GAIL’s Singapore office, which was inaugurated today, will tie-up as much as $400 million worth of LNG cargoes and petrochemical products next year for delivery into India, chairman and managing director BC Tripathi informed the media
Singapore: GAIL (India) has earmarked $400 million for its new Singapore trading office to secure LNG and petrochemical product cargoes for delivery to India in 2012, reports PTI quoting chairman and managing director BC Tripathi.
GAIL’s Singapore office, which was inaugurated today but will begin trading next month on getting all formal approvals, will tie-up as much as $400 million worth of LNG cargoes and petrochemical products next year for delivery into India, he told PTI after addressing a press conference.
90% of the trade would be in LNG from the initial start-up.
“India is a huge market for LNG and petrochemical products while supply remains tight,” stressed Mr Tripathi, reaffirming GAIL’s commitment to energy development both within India and globally through an annual investment of $2 billion.
He also disclosed that GAIL was building shale gas expertise through participation in projects in the United States.
“The company is building expertise in shale gas and will participate in the Indian shale gas projects once the government announces its policy and development plans,” he said.
He said participation in US shale gas was a part of GAIL’s strategy to develop technology, expertise and know-how.
GAIL, along with its international partners in existing projects, will aggressively bid for shale gas concessions in India once the government puts them up for auction, which is expected to take place in about one year.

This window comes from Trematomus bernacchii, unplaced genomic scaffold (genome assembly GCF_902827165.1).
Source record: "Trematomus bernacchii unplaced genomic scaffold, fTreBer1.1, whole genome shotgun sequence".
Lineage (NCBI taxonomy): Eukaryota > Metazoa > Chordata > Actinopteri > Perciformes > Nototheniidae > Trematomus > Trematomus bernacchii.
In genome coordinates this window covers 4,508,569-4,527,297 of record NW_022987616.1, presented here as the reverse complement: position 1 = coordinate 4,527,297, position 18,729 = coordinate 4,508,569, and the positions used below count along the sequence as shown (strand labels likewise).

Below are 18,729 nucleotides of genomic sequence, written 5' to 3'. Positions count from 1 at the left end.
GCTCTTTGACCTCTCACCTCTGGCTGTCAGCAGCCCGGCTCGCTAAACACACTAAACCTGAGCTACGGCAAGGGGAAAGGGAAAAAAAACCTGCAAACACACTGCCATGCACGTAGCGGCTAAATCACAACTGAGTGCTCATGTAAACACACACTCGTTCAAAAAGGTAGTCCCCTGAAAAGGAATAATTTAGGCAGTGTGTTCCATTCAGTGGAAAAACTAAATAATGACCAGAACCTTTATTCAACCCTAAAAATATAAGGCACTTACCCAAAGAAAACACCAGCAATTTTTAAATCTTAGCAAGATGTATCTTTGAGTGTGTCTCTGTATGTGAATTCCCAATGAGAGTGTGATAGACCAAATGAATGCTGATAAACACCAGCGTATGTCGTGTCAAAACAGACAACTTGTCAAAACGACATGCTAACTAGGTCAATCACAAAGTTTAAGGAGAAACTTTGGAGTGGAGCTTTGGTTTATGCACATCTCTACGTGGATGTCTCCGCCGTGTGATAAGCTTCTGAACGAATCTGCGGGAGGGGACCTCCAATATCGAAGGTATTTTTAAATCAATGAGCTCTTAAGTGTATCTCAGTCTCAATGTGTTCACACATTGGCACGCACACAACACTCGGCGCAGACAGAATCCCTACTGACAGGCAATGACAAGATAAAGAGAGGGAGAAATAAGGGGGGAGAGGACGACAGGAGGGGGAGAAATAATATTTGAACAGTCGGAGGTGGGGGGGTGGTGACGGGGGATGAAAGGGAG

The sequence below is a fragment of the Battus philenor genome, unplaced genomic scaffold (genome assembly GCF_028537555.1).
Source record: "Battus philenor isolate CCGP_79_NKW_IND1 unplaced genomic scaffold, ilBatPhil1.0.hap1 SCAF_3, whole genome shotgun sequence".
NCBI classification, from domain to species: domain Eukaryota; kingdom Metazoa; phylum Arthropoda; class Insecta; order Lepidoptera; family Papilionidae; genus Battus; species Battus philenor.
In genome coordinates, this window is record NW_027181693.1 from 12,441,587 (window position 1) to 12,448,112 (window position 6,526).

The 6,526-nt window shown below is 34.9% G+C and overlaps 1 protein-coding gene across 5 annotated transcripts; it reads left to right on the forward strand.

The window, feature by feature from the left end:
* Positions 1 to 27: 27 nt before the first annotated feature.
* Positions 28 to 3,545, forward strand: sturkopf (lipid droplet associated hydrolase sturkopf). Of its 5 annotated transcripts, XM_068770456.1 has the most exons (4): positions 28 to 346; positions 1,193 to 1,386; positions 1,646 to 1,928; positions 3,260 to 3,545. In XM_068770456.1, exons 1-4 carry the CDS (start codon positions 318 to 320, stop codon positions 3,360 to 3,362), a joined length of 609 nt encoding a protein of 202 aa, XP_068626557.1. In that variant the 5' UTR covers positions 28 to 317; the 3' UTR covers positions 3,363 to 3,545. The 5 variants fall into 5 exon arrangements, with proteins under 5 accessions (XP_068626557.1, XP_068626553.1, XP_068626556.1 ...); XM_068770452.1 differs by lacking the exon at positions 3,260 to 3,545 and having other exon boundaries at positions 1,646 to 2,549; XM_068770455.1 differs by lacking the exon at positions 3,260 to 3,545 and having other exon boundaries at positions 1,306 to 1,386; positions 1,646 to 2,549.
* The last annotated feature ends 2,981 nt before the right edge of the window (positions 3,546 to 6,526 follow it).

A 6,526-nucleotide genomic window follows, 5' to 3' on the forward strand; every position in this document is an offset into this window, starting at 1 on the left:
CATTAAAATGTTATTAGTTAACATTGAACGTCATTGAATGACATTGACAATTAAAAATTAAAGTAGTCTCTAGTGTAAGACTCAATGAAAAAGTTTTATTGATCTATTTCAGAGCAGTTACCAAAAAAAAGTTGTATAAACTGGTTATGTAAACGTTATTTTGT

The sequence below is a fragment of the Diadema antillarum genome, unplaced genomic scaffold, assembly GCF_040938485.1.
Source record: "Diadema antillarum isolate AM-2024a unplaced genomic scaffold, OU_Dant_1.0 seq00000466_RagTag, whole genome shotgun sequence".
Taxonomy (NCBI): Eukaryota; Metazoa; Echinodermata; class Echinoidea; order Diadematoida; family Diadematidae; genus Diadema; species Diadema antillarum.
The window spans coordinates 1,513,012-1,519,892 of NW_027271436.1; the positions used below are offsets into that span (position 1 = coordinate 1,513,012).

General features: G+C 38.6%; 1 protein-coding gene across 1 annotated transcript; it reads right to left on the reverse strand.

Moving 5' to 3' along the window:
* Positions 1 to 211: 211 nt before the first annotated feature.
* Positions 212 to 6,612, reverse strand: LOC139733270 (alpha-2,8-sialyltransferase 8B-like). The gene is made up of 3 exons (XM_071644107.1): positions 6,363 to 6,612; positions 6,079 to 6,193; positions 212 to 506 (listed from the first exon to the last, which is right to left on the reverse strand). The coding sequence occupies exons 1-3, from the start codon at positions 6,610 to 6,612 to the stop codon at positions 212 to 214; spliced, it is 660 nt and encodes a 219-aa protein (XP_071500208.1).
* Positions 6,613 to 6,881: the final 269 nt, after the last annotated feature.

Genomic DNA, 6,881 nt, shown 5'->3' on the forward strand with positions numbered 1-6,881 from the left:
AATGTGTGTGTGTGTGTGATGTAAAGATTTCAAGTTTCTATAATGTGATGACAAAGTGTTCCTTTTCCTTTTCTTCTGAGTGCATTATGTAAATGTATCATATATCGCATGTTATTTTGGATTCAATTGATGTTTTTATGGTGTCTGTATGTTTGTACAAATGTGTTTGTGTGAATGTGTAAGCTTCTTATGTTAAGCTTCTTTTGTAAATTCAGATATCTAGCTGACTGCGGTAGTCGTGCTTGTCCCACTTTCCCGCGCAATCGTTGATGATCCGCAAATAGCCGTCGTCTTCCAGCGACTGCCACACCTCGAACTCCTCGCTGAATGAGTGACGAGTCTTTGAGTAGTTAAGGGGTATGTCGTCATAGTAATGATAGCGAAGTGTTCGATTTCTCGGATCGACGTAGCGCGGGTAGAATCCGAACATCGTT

GAIL has invested $100 million on the US shale gas projects and plans to spend another $200 million over the next two years, said Mr Tripathi, indicating that the company will spend $1 billion on shale gas projects in the coming years.
Several shale gas projects were being negotiated in the United States and Canada, he disclosed, adding that the company’s next investment decision in upstream shale gas was expected in six months.
The target would be to ship the North American shale gas LNG to India and if not feasible, trade it globally, said Mr Tripathi.
The Singapore office, which is being opened a few months after a Houston office and a year after its office in Egypt, underlines GAIL’s focus on global gas resources and trade, said Mr Tripathi.
Additionally, GAIL continues to make regular investments on gas infrastructure in India, with the next big proposal involving the establishment of a floating or land-based LNG terminal on the east coast of the country.
A final investment decision on the east coast terminal is expected in six months, he told reporters.
Mr Tripathi said GAIL will continue with its aggressive business development strategy, including participation in international gas pipeline projects linking the Indian market to huge neighbouring gas basins.